Supreme Court favors Quicken Loans in RESPA fee-splitting case
The U.S. Supreme Court ruled unanimously in favor of Quicken Loans, holding that the lender could charge loan discount fees under the Real Estate Settlement Procedures Act.
Mortgage refinancing typically lowers monthly payments. Such a service, of course, comes at a cost and how those are charged is dictated by a subsection of RESPA.
The ruling for Quicken Loans challenges the way the U.S. Department of Housing and Urban Development and the Consumer Financial Protection Bureau interpret provisions in Section 8(b) of RESPA.
The specific legal question posed to the court was whether a provision of RESPA Section 8(b) that bans service providers for charging fees for services they did not actually render applies only when the unearned fees are split between two or more parties.
Quicken argued the homeowners' claims could not survive under RESPA since the mortgage lender did not split the fees with another party, and the provision only applies when there is actual fee-splitting.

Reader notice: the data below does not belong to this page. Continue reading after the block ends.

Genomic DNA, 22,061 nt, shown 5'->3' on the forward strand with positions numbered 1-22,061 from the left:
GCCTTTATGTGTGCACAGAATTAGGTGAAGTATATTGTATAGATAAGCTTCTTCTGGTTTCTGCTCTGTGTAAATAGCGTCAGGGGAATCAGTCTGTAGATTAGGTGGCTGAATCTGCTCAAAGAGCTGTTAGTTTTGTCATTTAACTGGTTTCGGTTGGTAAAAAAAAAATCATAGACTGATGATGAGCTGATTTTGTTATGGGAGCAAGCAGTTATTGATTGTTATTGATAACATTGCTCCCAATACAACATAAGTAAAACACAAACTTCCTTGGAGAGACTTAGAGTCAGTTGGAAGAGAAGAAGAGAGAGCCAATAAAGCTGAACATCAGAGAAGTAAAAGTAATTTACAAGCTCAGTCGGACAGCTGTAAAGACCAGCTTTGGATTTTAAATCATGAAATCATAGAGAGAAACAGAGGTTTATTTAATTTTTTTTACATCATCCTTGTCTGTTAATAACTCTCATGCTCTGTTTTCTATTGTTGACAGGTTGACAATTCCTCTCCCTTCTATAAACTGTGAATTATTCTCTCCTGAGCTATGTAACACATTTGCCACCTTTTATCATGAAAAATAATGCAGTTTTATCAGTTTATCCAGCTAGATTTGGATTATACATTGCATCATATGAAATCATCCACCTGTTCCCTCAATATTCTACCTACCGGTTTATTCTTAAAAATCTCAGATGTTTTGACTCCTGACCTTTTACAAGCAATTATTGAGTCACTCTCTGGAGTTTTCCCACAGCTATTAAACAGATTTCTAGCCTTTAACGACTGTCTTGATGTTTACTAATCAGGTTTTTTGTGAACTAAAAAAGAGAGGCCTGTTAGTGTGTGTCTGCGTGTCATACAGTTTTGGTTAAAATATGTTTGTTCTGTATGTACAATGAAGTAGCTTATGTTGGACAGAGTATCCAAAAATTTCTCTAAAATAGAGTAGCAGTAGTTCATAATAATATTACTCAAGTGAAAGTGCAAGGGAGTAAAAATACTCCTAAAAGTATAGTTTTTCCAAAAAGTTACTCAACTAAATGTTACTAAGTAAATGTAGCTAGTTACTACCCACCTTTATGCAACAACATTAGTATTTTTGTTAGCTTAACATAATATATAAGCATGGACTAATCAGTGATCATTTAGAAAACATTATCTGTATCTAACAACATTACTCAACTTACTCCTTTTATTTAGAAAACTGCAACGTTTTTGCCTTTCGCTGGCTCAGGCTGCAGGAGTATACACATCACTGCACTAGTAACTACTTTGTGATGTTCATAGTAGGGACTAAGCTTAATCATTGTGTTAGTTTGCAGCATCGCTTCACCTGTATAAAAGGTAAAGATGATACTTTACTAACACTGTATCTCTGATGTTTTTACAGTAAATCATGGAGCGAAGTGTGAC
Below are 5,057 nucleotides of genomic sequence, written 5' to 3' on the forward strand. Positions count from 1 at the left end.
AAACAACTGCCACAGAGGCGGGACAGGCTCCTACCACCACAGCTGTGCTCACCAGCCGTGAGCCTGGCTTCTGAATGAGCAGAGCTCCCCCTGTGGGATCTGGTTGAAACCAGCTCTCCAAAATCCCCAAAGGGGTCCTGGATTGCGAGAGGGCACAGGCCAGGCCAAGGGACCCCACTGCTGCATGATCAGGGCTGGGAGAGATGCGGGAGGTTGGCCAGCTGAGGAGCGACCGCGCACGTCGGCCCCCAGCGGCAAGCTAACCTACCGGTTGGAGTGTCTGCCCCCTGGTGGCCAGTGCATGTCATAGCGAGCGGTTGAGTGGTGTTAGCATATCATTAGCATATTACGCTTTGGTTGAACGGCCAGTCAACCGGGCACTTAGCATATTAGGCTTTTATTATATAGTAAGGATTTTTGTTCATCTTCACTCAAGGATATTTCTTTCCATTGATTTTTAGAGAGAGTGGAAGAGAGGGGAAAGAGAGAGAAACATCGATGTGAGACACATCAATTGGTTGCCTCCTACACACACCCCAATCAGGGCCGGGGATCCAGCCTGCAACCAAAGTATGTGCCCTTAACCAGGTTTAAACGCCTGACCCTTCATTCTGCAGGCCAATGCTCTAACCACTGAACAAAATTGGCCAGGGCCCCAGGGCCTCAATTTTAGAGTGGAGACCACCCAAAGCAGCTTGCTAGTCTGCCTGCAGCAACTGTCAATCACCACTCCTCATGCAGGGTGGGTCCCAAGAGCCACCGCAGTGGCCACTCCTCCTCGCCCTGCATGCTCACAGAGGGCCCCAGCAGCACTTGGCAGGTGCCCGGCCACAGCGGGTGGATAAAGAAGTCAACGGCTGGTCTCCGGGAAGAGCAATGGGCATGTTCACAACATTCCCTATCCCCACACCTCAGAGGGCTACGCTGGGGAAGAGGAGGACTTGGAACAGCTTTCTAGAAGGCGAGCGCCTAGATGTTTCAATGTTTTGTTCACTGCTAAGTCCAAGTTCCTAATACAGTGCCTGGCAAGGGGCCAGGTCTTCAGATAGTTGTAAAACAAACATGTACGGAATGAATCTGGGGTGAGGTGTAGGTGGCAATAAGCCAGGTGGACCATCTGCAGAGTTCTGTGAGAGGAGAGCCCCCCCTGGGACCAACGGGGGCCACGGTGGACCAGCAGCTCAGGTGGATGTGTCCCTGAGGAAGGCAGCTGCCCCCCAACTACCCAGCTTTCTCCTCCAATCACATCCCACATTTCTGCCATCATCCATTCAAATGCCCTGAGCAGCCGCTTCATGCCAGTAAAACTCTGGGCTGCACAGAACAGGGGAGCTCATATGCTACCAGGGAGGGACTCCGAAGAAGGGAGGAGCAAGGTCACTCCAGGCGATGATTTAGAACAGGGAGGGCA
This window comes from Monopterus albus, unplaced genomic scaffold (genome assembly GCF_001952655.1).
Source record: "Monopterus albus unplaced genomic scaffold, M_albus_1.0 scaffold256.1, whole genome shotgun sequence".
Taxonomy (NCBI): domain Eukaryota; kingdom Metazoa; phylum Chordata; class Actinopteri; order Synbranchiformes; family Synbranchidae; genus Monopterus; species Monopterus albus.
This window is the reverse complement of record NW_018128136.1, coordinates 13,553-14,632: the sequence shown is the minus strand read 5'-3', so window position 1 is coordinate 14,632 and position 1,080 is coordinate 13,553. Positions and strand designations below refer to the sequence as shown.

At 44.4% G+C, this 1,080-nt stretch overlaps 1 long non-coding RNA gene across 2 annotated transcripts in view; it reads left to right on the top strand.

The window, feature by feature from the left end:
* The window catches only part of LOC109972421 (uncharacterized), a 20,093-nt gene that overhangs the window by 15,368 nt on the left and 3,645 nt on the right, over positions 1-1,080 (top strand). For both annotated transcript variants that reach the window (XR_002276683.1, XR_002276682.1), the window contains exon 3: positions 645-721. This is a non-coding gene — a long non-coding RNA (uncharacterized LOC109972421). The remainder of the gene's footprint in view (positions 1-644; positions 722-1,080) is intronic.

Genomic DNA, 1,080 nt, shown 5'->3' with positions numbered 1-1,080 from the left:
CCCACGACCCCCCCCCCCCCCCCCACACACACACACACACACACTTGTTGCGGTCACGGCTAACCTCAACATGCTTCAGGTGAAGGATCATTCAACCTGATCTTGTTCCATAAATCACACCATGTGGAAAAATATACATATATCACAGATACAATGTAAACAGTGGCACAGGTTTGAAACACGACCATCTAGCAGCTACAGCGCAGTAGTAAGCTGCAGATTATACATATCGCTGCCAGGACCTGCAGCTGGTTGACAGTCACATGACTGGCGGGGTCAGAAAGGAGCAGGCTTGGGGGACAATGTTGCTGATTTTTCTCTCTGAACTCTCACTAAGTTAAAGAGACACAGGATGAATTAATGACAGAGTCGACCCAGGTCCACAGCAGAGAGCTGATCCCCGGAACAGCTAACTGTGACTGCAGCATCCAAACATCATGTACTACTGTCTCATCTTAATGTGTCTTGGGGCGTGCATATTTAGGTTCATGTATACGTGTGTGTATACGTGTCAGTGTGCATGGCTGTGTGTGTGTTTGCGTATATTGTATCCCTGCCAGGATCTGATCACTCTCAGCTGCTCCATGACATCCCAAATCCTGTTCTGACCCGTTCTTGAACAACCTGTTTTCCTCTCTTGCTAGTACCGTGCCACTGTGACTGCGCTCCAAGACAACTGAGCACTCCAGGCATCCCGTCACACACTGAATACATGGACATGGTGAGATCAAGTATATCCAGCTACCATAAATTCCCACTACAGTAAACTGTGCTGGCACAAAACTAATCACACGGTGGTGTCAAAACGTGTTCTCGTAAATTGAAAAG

The Supreme Court agreed with Quicken, holding that "in order to establish a violation of section 2607(b) under RESPA, plaintiff must demonstrate that a charge for settlement services was divided between two or more persons."
Before reaching the Supreme Court, three lower courts held that the provision applies to all unearned fees whether they are retained by a single-entity or multiple parties. Quicken Loans said several other courts reached different holdings on the issue, which sparked appeals up to the Supreme Court.
The original plaintiffs, the Freeman, Bennett and Smith families, secured loans in Louisiana from Quicken Loans and soon found themselves facing "loan discount fees" at the closing of their mortgages, according to legal briefs filed in the case.
Not long after the dispute began, the families filed suit on behalf of all similarly situated plaintiffs, alleging Quicken Loans charged the loan discount fee, but did not reduce their interest rates.
The case led to subsequent appeals with the case narrowing down to the issue in front of the U.S. Supreme Court on how to apply RESPA rules related to unearned loan servicing fees when there is no actual fee-splitting involved.
Attorneys with Ballard Spahr analyzed the case, concluding that the ruling "represents a defeat for the Consumer Financial Protection Bureau." The law firm added, "At the Supreme Court’s invitation, the Solicitor General, joined by the CFPB, had filed an amicus brief that urged the Supreme Court to adopt the borrowers’ interpretation of Section 8(b)," Ballard Spahr said.